A new historical marker was unveiled Saturday in front of the Milton Public Library, which prior to the closing of Milton College had been the Shaw Memorial Library.
College alumni and friends gathered to watch as Milton Public Library Director Ashlee Kunkel, Milton College Preservation Society and alumnus Tom Knitter of Caledonia removed the plastic bag covering the sign.
One side of the marker tells the story of Milton College:
“Milton College 1844-1982. Milton College began as a select secondary school on the prairie in 1844. Joseph Goodrich, founder of the community of Milton, established the Du Lac Academy in a grout building on the town square. In 1854 it was renamed Milton Academy. Main Hall, opened in 1855, was built on College Street on two acres Goodrich donated. Milton College received its charter in 1867 and transitioned to a liberal arts college open to men and women and known for its outstanding music program, athletic accomplishments and distinguished public service of many of its teachers.
“Peak enrollment was 859 students in 1970. When the college closed, enrollment was down to 210.
“Despite its transformative role in the history of education in Wisconsin, Milton College closed in 1982 due to low enrollment, loss of accreditation and financial difficulties.”
The other side of the marker talks about the Milton College Historic District, “the historic core of Milton College.” That includes:
- Main Hall, 513 College St. (1855), is a museum and a tribute to the liberal arts college. Main Hall is owned and operated by the Milton College Preservation Society.
- Goodrich Hall, 501 College St., (1857), was built to serve as a dormitory for 50 students. Today the building is privately owned.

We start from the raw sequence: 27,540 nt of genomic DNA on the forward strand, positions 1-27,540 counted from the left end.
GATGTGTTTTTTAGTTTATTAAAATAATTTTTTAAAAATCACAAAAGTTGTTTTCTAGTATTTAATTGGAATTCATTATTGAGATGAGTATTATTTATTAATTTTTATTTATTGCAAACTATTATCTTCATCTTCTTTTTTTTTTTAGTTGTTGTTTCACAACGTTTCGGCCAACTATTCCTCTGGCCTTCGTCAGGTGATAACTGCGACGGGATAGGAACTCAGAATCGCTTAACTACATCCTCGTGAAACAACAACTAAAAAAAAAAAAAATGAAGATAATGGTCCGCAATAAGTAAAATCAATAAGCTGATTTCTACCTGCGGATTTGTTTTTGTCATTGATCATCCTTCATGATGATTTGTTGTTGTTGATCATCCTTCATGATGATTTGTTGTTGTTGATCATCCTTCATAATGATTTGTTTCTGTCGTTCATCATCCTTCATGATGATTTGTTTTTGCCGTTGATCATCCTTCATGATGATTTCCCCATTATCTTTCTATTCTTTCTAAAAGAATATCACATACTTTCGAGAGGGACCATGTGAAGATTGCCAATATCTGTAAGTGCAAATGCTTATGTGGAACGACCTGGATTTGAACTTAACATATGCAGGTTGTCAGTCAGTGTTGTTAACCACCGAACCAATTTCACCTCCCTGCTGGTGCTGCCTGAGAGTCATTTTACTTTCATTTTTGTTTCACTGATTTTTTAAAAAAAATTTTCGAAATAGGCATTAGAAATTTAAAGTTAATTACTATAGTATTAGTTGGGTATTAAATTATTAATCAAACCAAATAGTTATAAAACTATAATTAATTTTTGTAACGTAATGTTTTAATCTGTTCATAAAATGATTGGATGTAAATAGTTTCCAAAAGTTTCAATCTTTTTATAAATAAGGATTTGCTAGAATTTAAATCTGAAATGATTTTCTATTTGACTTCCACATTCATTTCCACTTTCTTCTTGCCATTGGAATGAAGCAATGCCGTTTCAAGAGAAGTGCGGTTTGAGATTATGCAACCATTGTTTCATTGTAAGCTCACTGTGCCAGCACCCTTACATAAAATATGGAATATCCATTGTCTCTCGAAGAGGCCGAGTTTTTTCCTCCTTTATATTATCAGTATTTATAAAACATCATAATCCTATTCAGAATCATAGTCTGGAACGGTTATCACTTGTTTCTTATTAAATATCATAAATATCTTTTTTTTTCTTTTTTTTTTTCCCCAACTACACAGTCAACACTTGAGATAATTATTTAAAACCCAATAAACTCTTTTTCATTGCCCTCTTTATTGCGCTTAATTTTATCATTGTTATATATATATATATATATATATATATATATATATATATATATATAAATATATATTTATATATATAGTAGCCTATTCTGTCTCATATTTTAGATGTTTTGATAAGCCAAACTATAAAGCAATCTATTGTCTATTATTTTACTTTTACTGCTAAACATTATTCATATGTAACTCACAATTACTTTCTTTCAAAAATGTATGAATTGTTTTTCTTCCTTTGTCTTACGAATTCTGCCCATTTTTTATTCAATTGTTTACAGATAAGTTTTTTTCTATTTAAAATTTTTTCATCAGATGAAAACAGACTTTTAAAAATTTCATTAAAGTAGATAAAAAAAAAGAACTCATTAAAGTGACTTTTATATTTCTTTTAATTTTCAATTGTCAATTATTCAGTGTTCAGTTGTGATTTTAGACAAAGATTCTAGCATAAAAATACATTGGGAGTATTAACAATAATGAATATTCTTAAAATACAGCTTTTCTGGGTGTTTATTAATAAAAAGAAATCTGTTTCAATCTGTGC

- Whitford Memorial Hall, 525 College St. (dedicated in 1907), served as a science building. Today the building is privately owned and includes a CrossFit gym and an art studio.
- Robert F. Fraser House, 510 E. High St., purchased for the college president’s residence in 1902 and later served as a music studio and administrative office. Today the building is privately owned.
The marker also lists the gymnasium. According to the Milton College Preservation Society website, the Class of 1909 made a gift of $1,000 toward a gymnasium, which generated pledges of $8,000 in support of the project. The building, which cost $22,000 was finished in 1911 and served as both gymnasium and auditorium. A wing was added to the old gymnasium in 1962 to accommodate the music department which had out grown the studio, and the gymnasium itself was remodeled into the Allen-Bradley Auditorium. The building was dedicated as the Daland Fine Arts Center. Today the building is owned by the School District of Milton.
"The college expanded in the 1960s and new campus buildings were constructed south of High Street. After the college closed, the contents of the buildings were auctioned and eventually each building was sold. Main Hall today serves as a museum of Milton College history.
Established very early and enjoying success for over a century, Milton College was one of the most influential centers of education in Wisconsin with its leaders contributing to the establishment and refinement of the state’s educational systems."
Milton College Historic District is listed on national and state register. Here, the privately owned Whitford-Borden House, 605 College St., is listed but not the gymnasium.
MCPS Board of Directors Secretary Joan Heinze at the unveiling gave credit to retired MCPS administrator Judy Scheehle for procuring the marker before she retired in 2018.
Knitter, who participated in Milton College’s satellite program and graduated in 1982 with a bachelor of science in criminal justice, encouraged MCPS to take on the project and donated toward the cause.
He said there was some debate about whether to place the marker on College Street or on High Street in front of the library. Set up in front of the library, Knitter said the marker might lead people to come inside the library, visit the second-floor area dedicated to the college and learn more.
Wisconsin's State Historical Markers are cast aluminum, have raised cream-colored letters on a tobacco brown background and feature the badger, the state symbol of Wisconsin, embossed at the top of the marker.
According to the Wisconsin State Historical Society website, there are more than 575 official state markers in Wisconsin that carry approved historical inscriptions. Find a list of them at www.wisconsinhistory.org/Records/Article/CS3210.